Wednesday, August 14, 2019

Alan Watts: Disproving God in 5 minutes

Alan Watts ( via Glenn Frosty; Dhr. Seven, Crystal Q. (eds.), Wisdom Quarterly

This is the full talk given by Alan Watts about the Christian Bible

Who in the heck is Alan Watts?
But Christians have great art and mythology!
Alan Wilson Watts (Jan. 6, 1915–Nov. 16, 1973) was a British-born
  • philosopher
  • writer
  • speaker
  • translator
  • broadcaster
in California best known as an interpreter and popularizer of Buddhism and Eastern Philosophy for a Western audience.

Born in Chislehurst, England, he moved to the United States in 1938 and began Zen training in New York. Pursuing a career in religion, he attended Seabury-Western Theological Seminary, where he received a Master's degree in theology.

God is watching, always watching
Self-proclaimed "Spiritual Entertainer" Alan Watts became an Episcopal priest in 1945, then left the ministry, the Anglican Church, and in 1950 and moved to California, where he joined the faculty of the American Academy of Asian Studies.

Watts gained a large following in the San Francisco Bay Area while working as a volunteer programmer at, Pacifica Free Speech Radio's station in Berkeley, California.

Watts wrote more than 25 books and articles on subjects important to Eastern and Western religion, introducing the then-burgeoning youth culture to The Way of Zen (1957), one of the first bestselling books on Buddhism.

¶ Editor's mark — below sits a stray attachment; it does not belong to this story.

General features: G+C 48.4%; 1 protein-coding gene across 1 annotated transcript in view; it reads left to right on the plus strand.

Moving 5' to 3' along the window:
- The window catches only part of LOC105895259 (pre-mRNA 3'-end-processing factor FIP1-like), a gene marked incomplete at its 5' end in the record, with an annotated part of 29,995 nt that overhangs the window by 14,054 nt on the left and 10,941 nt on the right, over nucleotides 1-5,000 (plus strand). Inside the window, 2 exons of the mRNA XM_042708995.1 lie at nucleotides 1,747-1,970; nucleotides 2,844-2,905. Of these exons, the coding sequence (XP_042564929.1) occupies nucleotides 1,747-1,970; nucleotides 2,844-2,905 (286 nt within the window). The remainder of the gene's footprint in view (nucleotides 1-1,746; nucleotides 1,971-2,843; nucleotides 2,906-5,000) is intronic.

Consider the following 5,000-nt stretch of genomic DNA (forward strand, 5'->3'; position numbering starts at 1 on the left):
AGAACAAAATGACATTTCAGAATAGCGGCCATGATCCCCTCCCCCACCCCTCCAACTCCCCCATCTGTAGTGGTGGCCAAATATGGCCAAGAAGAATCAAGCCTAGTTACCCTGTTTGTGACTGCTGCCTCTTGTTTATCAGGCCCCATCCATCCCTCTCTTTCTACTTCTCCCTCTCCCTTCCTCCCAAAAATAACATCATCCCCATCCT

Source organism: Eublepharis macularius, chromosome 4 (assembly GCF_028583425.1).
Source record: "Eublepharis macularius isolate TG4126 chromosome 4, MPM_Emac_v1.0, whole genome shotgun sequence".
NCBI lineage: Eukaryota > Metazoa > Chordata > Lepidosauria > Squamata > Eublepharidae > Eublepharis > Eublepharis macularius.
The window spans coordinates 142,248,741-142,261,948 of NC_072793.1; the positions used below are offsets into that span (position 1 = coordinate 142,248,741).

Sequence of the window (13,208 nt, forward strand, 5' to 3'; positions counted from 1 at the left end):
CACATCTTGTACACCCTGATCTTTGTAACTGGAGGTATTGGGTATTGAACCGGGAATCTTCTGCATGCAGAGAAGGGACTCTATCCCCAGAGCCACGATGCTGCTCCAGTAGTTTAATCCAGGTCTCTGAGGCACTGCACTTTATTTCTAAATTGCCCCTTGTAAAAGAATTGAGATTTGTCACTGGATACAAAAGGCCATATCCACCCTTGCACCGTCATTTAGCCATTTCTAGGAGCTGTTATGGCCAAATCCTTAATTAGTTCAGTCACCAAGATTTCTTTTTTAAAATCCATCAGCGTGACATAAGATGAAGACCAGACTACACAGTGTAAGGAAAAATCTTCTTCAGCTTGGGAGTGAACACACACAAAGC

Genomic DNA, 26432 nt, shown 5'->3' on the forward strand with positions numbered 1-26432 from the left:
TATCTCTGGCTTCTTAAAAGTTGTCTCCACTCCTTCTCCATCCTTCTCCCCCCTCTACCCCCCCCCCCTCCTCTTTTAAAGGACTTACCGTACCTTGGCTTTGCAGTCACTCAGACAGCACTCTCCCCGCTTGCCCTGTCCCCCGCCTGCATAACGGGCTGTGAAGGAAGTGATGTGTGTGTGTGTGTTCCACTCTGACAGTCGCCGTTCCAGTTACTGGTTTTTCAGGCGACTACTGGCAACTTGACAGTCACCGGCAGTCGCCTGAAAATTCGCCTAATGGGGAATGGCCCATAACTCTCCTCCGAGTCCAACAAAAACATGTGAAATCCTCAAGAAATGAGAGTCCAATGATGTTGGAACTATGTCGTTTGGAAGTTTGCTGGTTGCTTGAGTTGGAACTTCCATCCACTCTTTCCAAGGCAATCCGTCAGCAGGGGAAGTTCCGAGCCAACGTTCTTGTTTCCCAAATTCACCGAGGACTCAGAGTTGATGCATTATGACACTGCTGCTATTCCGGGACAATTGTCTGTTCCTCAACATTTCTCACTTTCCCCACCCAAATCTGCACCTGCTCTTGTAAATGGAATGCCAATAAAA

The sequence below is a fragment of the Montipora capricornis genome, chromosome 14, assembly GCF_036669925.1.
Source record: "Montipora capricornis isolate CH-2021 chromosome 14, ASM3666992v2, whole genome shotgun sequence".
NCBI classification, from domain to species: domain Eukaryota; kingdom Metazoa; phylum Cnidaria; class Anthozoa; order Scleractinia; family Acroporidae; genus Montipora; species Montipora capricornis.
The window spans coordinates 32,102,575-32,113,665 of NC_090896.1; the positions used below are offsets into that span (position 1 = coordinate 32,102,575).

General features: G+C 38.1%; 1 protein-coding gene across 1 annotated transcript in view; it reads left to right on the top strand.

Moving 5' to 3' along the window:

A Goddess for universe ruler
In Psychotherapy East and West (1961), Watts proposed that Buddhism could be thought of as a form of psychotherapy and not a religion. He also explored human consciousness, in the essay "The New Alchemy" (1958), and in the book The Joyous Cosmology (1962).

Towards the end of his life, he divided his time between a houseboat in Sausalito and a cabin on Mount Tamalpais, both in the Bay Area. His legacy has been kept alive by his son, Mark Watts, and his daughters helped put together a book about his life.

Many of his recorded talks and lectures are available on the Internet and in the Pacifica Archives, principally through the work of Roy of Hollywood Tuckman in Los Angeles at Pacifica Radio's He is the only person in the world to play Watts regularly on his show "Something's Happening" and on Sunday mornings.

According to the critic Erik Davis, his "writings and recorded talks still shimmer with a profound and galvanizing lucidity."

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